Researchers from the RAND Corporation and Carnegie Mellon University have found that Pennsylvania taxpayers are paying $5,000-$10,000 in road reconstruction costs for every shale gas well drilled.
Estimating the Consumptive Use Costs of Shale Natural Gas Extraction on Pennsylvania Roadways was published last month in Journal of Infrastructure Systems. A summary of the study can be found here, and is worth quoting at length:
...local roads are generally designed to support passenger vehicles, not heavy trucks, and [the study found] that "the useful life of a roadway is directly related to the frequency an weight of truck traffic using the roadway."
The study’s findings include:
Heavier vehicles cause exponentially greater roadway damage… “This means that 18,000-pound and 30,000-pound single-axle passes do about 900 times and 7,500 times more damage than a 3,000-pound single axle pass, respectively.”
The estimated road-reconstruction costs associated with a single horizontal well range from $13,000 to $23,000. However, Pennsylvania often negotiates with drilling companies to rebuild smaller roads that are visibly damaged, so the researchers’ conservative estimate of uncompensated roadway damage is $5,000 and $10,000 per well.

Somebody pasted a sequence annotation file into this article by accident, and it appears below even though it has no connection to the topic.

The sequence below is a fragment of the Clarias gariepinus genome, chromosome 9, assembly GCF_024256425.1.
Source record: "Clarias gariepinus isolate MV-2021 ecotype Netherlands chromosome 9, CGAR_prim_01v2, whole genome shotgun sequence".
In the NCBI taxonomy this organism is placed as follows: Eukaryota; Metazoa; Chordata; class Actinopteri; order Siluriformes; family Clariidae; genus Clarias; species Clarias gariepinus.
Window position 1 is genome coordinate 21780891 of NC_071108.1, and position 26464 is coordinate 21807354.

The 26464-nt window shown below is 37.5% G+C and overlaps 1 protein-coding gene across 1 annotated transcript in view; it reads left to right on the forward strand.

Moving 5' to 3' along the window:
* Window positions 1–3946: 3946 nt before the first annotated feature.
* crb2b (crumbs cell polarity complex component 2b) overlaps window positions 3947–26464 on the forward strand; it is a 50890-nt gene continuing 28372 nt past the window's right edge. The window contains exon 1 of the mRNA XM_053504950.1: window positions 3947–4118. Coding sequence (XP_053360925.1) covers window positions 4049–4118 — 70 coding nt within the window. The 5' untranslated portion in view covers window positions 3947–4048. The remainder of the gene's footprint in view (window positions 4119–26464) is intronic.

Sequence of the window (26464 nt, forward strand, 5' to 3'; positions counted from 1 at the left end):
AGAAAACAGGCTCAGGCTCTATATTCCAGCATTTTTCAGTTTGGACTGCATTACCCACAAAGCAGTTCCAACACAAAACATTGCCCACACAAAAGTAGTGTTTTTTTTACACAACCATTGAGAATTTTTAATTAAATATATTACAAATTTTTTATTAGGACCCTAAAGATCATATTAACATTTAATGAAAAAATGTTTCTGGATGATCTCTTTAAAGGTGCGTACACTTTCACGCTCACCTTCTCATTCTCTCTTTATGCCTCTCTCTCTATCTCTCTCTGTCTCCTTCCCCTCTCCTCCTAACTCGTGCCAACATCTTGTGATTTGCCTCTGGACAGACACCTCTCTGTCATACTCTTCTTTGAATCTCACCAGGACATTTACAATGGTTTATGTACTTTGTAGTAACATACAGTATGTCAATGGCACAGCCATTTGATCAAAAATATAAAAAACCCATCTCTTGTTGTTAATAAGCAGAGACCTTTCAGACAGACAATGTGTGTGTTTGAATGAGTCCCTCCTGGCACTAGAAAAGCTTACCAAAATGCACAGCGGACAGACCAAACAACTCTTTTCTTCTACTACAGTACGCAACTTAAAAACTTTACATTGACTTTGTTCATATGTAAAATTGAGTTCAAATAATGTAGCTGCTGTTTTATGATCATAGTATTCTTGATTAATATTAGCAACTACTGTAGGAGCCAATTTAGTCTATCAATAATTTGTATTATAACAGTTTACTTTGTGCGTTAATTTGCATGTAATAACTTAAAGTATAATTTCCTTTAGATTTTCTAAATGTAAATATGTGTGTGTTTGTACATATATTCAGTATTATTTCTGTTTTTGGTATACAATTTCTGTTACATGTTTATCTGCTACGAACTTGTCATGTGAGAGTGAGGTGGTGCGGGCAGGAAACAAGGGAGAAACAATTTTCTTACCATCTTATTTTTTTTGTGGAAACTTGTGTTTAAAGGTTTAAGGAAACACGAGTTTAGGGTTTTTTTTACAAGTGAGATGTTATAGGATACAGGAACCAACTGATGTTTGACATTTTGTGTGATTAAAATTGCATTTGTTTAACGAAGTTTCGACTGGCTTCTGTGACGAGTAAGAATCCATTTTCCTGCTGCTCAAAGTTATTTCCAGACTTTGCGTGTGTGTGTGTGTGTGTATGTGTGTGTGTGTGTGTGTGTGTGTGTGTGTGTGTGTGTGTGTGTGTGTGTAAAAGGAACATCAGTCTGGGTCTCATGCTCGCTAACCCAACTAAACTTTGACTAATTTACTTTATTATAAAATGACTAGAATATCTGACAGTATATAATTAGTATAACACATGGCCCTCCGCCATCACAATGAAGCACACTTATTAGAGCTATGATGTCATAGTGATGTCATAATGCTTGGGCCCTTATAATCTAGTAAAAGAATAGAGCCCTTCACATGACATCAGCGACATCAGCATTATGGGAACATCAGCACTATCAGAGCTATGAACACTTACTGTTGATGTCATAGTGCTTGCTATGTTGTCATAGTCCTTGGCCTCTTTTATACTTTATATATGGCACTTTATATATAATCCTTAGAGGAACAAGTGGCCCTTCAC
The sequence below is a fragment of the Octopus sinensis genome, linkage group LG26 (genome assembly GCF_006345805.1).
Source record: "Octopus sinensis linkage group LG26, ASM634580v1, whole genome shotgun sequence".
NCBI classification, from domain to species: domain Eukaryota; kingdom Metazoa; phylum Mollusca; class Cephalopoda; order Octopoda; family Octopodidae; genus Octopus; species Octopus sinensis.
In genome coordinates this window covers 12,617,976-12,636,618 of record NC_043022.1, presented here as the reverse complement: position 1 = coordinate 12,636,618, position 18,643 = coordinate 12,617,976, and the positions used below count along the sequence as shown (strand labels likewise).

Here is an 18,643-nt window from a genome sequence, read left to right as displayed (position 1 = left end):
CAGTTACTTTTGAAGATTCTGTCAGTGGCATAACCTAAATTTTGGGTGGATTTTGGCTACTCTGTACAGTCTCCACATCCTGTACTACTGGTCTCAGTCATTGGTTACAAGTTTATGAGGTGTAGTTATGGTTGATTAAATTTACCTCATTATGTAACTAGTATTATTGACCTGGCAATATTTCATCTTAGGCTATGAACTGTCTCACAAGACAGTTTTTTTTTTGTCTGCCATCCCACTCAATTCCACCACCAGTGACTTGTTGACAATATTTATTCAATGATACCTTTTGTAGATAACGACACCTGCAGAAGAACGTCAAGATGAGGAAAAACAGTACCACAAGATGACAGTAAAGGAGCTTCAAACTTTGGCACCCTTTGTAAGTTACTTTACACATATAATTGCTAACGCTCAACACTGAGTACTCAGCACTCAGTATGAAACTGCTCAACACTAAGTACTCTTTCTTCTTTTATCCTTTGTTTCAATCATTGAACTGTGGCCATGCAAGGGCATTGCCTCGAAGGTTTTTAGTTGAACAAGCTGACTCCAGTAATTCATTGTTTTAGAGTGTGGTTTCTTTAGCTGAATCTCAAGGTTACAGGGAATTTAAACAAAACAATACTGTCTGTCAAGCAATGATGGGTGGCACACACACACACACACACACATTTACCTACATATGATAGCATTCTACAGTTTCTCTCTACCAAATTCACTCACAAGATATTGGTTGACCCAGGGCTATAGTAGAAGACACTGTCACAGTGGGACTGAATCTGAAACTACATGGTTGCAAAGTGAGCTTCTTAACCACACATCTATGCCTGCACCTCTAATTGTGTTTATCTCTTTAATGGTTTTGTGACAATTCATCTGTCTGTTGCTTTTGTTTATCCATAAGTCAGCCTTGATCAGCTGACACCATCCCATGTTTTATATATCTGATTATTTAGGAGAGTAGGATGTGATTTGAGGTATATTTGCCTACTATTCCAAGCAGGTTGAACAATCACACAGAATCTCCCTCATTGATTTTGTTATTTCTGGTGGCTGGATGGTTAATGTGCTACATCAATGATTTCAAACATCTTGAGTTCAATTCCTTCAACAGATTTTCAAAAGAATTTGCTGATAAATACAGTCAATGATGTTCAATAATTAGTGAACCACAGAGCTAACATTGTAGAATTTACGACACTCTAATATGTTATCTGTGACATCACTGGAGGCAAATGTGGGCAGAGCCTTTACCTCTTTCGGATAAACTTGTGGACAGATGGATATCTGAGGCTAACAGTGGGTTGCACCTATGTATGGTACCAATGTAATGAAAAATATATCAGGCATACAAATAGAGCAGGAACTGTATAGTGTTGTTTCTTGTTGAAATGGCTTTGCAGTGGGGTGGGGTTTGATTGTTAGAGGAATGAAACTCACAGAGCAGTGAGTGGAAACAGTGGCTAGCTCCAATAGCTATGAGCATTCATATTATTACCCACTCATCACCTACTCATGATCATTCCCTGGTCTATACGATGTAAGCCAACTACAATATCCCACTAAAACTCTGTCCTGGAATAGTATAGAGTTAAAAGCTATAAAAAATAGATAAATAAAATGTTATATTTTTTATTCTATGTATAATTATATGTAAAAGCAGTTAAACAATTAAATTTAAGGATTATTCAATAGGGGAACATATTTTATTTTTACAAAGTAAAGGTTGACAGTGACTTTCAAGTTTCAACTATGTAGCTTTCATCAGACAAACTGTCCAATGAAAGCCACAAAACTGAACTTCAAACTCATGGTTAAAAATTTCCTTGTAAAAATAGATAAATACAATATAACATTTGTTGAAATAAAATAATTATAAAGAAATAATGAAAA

While the per-well figure of $5,000-$10,000 appears small, the increasingly large number of wells being drilled means that substantial costs fall on the state: “Because there were more than 1,700 horizontal wells drilled [in Pennsylvania] in 2011, the statewide range of consumptive road costs for that year was between $8.5 and $39 million,” costs paid by state transportation authorities, and thus taxpayers.
“Some external costs, such as air-quality related health problems, are borne by society at large,” the scholars conclude, “but roadway consumption costs accrue directly to the state and local departments of transportation (e.g., PennDOT).” They suggest several potential approaches that…Pennsylvania could take to reduce these costs, including an additional fee or tax on top of current per-well impact fees, limiting truck size and weight, or encouraging the use of pipelines rather than trucks…A total of over 8,000 shale gas wells are drilled or under development in Pennsylvania, and the state may see seven more decades of drilling. Pennsylvania's current anemic - or perhaps more accurately, miniscule - impact fee is equivalent to the smallest effective tax rate on shale gas production in the US. The RAND/CMU study's three recommendations must be heeded to eliminate an inexcusable subsidy to the natgas industry.